In a game for media attention between Russia and Ukraine, it was Ukraine that came out on top in the PR game though. The Tolmachevy Sisters refused to give interviews at Eurovision that year, perhaps due to poor English language proficiency, while the Ukrainian act Mariya Yaremchuk was only too happy to talk about the annexation to the world’s assembled press. Interestingly, her entry, “Tick Tock,” can essentially be seen as a metaphor for the internal troubles in Ukraine.

The analysis of popular music allows the reader to tap into much deeper issues. One of the important points made in A War of Songsis that, despite political tensions, Russians and Ukrainians continue to listen to each other’s music and, indeed, vote for each other in the Eurovision Song Contest. You cannot identify people with the actions of their governments. As a British citizen, this is something I feel very acutely in 2019.

For those who are knowledgeable about the recent histories of Russia and Ukraine, the narrative surrounding the political climate in both countries in this volume will not present much that is new. However, the musical analysis that accompanies this history is both original and timely. For readers who know next to nothing about these countries and their respective histories, this volume will be a revelation. It represents a unique contribution to the fields of pop culture criticism and political science — and it does so in an era when entertainment and politics are intertwined as never before.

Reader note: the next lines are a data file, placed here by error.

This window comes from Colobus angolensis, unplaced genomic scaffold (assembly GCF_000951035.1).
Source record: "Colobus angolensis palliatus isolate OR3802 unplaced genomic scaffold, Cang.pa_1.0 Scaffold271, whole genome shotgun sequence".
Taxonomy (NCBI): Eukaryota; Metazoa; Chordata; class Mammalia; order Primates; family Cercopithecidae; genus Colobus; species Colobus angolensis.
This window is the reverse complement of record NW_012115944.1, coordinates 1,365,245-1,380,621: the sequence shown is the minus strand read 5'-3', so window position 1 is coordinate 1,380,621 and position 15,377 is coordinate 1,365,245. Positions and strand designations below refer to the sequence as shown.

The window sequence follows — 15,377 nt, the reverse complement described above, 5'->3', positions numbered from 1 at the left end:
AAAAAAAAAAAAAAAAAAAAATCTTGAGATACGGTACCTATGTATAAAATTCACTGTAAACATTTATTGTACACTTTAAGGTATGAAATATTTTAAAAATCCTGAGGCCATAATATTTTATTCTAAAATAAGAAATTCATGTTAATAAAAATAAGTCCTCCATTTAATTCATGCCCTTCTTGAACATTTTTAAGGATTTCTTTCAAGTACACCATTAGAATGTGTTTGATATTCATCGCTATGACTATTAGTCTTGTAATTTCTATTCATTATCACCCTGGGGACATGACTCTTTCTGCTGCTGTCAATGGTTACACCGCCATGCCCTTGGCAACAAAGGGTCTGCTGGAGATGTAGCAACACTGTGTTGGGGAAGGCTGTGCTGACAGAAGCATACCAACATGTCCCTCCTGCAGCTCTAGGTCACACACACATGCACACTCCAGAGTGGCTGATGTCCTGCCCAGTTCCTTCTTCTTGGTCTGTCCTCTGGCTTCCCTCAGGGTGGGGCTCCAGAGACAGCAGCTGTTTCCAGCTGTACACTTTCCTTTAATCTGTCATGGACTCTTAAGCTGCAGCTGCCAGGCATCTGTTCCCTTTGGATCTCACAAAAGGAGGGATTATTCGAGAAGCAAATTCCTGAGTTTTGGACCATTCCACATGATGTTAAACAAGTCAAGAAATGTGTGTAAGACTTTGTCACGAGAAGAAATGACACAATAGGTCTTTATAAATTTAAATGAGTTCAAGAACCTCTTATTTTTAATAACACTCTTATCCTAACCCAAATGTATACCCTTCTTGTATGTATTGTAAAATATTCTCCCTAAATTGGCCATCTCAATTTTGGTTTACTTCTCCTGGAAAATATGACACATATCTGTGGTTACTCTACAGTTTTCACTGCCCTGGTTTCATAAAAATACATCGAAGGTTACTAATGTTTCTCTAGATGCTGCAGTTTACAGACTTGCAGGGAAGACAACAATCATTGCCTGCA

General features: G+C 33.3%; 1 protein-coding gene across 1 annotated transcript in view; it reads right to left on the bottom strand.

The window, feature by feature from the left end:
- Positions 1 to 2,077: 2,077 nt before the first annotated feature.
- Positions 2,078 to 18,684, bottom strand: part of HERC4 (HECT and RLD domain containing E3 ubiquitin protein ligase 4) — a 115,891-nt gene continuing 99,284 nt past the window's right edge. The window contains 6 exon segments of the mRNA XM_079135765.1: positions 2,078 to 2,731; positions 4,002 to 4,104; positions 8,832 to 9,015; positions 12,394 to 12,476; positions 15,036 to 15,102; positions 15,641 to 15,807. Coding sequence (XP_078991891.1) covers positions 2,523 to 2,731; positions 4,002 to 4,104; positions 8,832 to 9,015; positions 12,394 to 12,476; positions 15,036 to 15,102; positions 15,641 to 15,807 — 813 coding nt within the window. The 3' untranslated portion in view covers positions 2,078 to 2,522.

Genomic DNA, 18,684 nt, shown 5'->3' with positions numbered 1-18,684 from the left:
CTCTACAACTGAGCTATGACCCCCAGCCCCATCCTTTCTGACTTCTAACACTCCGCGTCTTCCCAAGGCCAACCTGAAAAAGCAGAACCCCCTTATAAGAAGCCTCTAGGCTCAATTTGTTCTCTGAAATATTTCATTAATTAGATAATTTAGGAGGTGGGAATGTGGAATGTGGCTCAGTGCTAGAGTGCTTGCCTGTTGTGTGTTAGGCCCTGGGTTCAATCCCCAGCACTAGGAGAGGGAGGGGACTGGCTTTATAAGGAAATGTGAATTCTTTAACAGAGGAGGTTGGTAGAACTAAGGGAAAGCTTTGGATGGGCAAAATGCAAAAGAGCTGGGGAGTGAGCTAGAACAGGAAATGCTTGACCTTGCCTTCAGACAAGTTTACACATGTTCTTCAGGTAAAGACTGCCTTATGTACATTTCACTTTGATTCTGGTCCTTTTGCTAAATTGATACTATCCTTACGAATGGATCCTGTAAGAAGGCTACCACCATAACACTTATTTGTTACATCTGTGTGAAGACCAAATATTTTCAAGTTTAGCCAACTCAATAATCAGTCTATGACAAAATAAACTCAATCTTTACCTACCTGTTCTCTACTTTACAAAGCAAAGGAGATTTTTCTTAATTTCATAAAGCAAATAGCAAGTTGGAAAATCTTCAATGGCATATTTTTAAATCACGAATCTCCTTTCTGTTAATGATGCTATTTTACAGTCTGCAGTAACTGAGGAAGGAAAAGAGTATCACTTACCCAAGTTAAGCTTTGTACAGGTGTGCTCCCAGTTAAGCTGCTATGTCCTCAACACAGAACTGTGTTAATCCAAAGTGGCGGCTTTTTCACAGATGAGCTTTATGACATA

Number One with a Bullet: On “A War of Songs: Popular Music and Recent Russia-Ukraine Relations” - Los Angeles Review of Books!

Very interesting book, it is available on Amazon: https://www.amazon.com/War-Songs-Russia-Ukraine-Relations-Post-Soviet/dp/3838211731

You know, I have long said that this Western outlook on the situation there, all about borders and national sovereignty and all that, is a very simplistic view of an outsider who is unfamiliar with that whole region.